Garrett: Surveys at Hackensack revealed that one out of three nurses wants to leave the profession in the next two years. The biggest cause: not spending enough time with patients. Garrett argues that AI can “enhance productivity and reduce turnover.”

On governance processes for consumer and enterprise data sets

Garrett: “Governance in an organization has to be centralized.” He stated that knowing the source of data is essential to data governance. “At Hackensack Meridian, we take governance seriously. We don’t want to stifle innovation, but we do want to ensure consistency of data.”

Renner: “First, you need to have a security strategy in place. There are lots of bad actors out there trying to break into systems on a daily basis.” He encouraged the audience to constantly refresh their security systems and choose their software-as-a-service (SaaS) partners wisely. “Make sure they are held accountable, and your partnership is built on a cornerstone of trust. You have information that can save lives.”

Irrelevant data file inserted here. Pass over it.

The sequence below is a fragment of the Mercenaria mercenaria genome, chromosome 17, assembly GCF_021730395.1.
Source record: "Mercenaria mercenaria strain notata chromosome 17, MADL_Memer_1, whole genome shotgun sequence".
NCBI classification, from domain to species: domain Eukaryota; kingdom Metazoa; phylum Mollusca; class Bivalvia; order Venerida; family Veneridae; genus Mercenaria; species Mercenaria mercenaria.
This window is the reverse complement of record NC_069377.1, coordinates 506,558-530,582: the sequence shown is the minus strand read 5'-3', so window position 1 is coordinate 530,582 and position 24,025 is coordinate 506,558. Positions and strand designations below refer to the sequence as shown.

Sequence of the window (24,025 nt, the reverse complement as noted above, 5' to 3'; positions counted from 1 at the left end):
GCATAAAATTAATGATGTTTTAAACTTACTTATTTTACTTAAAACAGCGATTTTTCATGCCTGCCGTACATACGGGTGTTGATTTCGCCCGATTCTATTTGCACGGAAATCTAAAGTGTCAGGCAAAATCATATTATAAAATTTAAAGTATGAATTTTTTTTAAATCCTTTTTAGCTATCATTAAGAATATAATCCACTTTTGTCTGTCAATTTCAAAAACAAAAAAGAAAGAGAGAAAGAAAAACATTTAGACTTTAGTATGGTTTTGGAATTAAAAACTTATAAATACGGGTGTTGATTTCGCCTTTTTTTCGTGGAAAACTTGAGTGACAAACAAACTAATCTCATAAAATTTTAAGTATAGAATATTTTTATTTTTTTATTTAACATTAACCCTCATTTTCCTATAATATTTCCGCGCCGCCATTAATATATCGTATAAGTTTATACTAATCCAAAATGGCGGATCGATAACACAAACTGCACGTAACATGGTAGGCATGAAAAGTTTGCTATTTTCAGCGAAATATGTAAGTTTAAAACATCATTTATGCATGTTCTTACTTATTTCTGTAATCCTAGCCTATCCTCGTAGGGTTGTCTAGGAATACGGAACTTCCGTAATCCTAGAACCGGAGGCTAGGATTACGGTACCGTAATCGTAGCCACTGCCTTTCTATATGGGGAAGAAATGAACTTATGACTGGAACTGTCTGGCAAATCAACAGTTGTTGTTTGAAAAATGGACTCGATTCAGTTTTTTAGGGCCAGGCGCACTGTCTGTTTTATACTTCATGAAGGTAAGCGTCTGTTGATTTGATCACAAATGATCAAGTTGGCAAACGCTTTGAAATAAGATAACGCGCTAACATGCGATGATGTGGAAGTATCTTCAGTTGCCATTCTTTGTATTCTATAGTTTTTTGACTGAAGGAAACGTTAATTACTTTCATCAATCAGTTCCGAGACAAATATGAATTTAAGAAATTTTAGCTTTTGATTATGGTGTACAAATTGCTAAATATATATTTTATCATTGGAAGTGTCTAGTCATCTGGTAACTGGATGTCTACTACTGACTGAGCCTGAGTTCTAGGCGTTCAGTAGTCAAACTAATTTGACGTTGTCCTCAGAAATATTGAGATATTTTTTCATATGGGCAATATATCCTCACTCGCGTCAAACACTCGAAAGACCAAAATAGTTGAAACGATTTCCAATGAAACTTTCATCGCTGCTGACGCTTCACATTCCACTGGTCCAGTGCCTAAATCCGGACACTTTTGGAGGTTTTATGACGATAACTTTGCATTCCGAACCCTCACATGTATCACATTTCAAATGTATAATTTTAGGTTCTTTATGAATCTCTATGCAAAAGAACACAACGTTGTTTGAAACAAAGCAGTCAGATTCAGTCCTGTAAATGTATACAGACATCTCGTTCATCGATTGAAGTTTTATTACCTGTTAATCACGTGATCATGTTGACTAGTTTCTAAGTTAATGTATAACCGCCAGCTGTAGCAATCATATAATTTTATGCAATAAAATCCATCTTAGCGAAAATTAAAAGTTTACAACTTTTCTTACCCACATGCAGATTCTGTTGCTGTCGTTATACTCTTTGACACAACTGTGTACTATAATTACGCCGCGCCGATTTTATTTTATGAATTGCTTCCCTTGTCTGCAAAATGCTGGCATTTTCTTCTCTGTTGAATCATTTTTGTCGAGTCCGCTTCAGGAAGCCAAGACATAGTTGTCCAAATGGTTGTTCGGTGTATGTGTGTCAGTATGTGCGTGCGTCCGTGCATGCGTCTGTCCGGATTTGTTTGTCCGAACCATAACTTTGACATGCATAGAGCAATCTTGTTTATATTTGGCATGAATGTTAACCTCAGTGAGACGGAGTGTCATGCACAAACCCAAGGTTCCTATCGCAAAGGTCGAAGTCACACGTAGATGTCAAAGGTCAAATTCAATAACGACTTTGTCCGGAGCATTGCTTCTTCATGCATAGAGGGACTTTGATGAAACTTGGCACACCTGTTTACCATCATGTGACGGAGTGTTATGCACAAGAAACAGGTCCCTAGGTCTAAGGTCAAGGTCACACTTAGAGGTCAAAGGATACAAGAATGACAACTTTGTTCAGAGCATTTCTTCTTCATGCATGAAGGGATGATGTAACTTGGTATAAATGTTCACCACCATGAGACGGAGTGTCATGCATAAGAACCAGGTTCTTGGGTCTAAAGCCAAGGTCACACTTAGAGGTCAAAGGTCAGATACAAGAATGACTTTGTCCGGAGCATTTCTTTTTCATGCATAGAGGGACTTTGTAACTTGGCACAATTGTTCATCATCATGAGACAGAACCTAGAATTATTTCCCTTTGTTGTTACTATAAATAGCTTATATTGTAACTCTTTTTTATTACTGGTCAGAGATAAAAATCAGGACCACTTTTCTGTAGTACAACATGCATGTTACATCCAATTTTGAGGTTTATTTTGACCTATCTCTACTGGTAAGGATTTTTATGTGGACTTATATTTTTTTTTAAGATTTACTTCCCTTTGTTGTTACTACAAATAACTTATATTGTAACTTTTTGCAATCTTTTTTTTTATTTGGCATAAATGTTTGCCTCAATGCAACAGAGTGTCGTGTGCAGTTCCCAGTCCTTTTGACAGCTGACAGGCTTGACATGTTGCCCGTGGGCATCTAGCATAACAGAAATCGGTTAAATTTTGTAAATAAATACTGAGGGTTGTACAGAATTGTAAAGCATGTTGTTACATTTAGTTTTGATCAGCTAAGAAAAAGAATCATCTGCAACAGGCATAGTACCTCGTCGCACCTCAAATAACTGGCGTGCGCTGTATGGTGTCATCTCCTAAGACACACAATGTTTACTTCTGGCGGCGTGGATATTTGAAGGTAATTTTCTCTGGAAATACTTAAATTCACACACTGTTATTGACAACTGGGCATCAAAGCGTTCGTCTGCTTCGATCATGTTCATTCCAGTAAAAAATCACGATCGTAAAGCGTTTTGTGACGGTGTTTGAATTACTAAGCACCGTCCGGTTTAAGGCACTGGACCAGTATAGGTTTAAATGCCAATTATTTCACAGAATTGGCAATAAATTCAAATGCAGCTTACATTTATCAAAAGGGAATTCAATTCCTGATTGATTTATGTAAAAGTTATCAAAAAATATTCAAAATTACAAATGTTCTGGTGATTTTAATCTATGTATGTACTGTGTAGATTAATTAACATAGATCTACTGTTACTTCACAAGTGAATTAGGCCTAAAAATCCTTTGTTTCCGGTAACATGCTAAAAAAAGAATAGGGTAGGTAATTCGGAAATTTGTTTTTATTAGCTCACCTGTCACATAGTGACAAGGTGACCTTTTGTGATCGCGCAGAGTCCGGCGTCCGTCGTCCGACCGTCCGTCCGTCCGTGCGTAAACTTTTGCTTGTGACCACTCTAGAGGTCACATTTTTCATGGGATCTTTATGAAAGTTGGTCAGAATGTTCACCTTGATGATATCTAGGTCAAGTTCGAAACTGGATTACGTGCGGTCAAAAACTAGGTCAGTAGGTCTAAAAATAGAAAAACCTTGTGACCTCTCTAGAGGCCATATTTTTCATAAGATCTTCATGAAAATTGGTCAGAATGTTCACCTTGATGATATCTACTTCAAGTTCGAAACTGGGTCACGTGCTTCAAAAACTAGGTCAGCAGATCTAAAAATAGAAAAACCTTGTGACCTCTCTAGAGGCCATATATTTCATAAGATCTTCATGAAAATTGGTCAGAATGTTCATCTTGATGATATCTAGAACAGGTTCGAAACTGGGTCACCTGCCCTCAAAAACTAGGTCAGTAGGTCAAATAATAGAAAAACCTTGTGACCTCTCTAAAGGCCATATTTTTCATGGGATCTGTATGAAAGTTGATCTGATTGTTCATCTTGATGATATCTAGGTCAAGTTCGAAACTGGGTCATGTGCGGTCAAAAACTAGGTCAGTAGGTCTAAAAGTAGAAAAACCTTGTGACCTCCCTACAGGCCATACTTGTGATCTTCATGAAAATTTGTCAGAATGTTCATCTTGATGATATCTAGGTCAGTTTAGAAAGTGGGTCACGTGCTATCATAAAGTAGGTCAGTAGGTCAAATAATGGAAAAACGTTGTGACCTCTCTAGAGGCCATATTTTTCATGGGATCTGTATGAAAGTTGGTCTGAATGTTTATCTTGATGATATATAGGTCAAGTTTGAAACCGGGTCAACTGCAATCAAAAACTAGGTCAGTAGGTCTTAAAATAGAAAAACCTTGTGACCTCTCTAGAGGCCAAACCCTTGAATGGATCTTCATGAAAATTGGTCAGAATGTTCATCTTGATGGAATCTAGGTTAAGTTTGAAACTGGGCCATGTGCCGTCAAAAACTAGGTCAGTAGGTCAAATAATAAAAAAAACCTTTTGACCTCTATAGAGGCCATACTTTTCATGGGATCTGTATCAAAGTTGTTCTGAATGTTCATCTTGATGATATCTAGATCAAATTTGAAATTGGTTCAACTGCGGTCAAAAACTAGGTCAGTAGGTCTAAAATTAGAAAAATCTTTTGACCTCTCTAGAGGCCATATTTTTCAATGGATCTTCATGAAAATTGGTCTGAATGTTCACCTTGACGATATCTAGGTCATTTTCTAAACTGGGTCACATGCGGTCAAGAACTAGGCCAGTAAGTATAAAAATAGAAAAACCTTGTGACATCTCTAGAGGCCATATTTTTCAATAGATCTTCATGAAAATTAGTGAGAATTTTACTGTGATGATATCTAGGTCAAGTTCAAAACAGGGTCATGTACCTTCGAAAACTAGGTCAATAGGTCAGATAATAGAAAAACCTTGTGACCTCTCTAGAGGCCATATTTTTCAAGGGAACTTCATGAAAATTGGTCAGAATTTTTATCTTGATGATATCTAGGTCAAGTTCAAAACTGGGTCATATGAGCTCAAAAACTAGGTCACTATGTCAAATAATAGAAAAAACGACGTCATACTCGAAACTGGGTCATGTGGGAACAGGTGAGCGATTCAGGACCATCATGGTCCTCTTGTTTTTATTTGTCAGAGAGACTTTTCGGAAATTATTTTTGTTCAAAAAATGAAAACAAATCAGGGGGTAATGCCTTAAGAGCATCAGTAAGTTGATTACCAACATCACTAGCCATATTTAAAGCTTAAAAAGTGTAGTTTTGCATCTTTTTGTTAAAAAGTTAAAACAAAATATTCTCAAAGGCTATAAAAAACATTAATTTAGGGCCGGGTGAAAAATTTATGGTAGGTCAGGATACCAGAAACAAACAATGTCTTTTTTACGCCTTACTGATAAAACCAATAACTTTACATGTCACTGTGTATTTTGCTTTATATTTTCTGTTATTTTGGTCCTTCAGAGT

On what’s ahead

Renner: “It’s a marathon, not a sprint. Customers are getting smarter.” He discussed ways that AI is being used in retinopathy to assist in detecting diabetic blindness. “Right now, it’s an assistant, but it will ultimately be helpful.”

Garrett: “Some of these exciting use cases that are pilots now will start to roll out into practice.” He also believes that by HIMSS 2025 we will have a sound structure and regulations in place. While much progress has been made, “fasten your seatbelts,” he said, “there’s more to come.”

Sheri with other women in tech.
The Equality Lounge at HIMSS.

At BNO, we’re committed to helping our diverse roster of clients in healthcare navigate an ever-changing landscape while keeping patients at the center of everything they do. From creative, branding, and social to editorial, search, and media and analytics, our expertise helps health brands make rational and emotional connections with stakeholders across the healthcare ecosystem. If you’re ready for a marketing partner who is dedicated to telling your story, we can help. Connect with us today at to start the conversation.